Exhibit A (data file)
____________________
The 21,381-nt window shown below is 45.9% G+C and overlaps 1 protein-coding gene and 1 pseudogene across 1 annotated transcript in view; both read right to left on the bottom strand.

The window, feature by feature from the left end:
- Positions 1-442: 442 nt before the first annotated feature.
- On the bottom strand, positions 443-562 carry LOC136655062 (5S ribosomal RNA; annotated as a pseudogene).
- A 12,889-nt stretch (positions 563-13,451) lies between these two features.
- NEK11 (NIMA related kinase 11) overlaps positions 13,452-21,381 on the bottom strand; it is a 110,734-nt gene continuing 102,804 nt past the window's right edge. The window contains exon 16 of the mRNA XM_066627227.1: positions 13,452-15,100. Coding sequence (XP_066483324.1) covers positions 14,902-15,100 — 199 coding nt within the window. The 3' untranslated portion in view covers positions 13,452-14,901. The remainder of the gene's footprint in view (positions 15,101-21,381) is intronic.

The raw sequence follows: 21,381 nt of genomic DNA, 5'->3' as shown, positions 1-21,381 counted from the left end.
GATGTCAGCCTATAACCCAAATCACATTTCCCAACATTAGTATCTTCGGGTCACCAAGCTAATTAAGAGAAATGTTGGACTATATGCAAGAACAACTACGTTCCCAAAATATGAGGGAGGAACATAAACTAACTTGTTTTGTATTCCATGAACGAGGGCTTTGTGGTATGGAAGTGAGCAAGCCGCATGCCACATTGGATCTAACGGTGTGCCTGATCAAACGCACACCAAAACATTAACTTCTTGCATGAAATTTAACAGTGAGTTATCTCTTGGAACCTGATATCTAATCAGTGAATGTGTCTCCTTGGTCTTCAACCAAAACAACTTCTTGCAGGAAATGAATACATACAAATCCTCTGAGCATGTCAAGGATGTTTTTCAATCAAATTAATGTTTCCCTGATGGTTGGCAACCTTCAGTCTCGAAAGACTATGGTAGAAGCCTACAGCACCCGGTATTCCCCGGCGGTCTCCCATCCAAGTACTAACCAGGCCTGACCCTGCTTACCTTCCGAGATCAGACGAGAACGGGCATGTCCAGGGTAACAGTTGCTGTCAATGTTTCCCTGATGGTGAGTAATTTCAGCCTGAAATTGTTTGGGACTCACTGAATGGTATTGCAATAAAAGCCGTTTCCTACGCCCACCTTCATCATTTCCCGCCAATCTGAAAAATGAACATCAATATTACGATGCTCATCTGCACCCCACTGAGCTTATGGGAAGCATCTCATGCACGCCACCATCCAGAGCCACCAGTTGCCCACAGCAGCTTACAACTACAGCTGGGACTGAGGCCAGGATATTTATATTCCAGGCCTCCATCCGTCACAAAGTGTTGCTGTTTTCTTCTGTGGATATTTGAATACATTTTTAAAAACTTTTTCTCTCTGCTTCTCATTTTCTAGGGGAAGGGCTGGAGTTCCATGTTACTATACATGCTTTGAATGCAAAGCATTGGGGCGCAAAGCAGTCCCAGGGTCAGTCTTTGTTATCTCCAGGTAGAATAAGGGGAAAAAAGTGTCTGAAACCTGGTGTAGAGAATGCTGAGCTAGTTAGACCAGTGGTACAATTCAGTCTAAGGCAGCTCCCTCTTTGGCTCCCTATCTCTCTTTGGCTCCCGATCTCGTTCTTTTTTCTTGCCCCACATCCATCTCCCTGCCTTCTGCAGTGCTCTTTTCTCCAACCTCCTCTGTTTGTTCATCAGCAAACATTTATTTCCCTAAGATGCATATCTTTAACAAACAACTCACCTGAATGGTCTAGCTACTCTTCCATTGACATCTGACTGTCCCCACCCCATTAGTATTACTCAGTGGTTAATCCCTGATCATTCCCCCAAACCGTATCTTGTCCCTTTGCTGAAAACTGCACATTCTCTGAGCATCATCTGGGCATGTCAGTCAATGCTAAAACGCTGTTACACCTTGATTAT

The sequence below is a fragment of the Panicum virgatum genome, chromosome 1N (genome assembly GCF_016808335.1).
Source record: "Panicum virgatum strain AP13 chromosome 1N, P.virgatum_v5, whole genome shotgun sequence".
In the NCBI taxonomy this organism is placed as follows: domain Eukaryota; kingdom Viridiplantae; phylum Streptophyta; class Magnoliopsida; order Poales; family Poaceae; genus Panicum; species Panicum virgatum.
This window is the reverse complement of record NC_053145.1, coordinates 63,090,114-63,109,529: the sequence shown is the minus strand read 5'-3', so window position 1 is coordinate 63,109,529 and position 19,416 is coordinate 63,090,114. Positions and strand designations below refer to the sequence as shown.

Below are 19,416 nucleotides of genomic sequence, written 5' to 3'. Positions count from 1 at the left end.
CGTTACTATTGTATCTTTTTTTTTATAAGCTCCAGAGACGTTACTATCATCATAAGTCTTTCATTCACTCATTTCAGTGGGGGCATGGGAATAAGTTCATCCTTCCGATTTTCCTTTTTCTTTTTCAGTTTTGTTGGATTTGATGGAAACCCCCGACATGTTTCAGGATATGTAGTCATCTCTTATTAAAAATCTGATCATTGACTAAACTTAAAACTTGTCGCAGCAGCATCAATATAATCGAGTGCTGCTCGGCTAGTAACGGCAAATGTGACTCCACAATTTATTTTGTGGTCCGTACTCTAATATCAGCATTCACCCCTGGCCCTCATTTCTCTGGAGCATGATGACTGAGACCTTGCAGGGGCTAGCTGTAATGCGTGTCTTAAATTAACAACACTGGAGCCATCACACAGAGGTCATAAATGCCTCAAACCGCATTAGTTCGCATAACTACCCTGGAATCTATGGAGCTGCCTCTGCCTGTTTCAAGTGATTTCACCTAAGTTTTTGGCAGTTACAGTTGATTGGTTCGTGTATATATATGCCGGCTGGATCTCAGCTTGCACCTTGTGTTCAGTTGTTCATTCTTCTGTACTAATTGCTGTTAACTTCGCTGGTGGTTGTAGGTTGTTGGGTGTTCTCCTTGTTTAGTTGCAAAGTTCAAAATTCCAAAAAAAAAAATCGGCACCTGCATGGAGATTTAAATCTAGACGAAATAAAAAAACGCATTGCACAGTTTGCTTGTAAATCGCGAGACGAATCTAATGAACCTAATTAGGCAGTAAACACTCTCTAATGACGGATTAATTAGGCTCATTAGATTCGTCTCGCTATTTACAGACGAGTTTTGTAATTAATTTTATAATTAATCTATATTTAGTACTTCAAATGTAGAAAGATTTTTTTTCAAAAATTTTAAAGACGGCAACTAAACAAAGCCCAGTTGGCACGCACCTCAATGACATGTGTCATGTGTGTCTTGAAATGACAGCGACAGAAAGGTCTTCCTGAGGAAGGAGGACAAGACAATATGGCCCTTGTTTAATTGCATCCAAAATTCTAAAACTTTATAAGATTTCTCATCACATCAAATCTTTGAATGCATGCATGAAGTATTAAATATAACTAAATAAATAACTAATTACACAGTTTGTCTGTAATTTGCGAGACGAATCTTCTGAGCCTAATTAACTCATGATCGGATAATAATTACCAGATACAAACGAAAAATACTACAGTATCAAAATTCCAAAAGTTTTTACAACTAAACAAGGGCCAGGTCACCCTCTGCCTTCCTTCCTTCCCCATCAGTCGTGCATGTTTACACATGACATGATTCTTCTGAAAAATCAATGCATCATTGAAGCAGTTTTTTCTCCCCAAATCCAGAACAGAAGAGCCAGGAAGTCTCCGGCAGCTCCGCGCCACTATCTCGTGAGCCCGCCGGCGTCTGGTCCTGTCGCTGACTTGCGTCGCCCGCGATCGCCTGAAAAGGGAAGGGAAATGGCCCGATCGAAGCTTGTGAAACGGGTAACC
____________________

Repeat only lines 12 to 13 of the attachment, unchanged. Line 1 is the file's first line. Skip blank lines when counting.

This window is the reverse complement of record NC_053145.1, coordinates 63,090,114-63,109,529: the sequence shown is the minus strand read 5'-3', so window position 1 is coordinate 63,109,529 and position 19,416 is coordinate 63,090,114. Positions and strand designations below refer to the sequence as shown.

Below are 19,416 nucleotides of genomic sequence, written 5' to 3'. Positions count from 1 at the left end.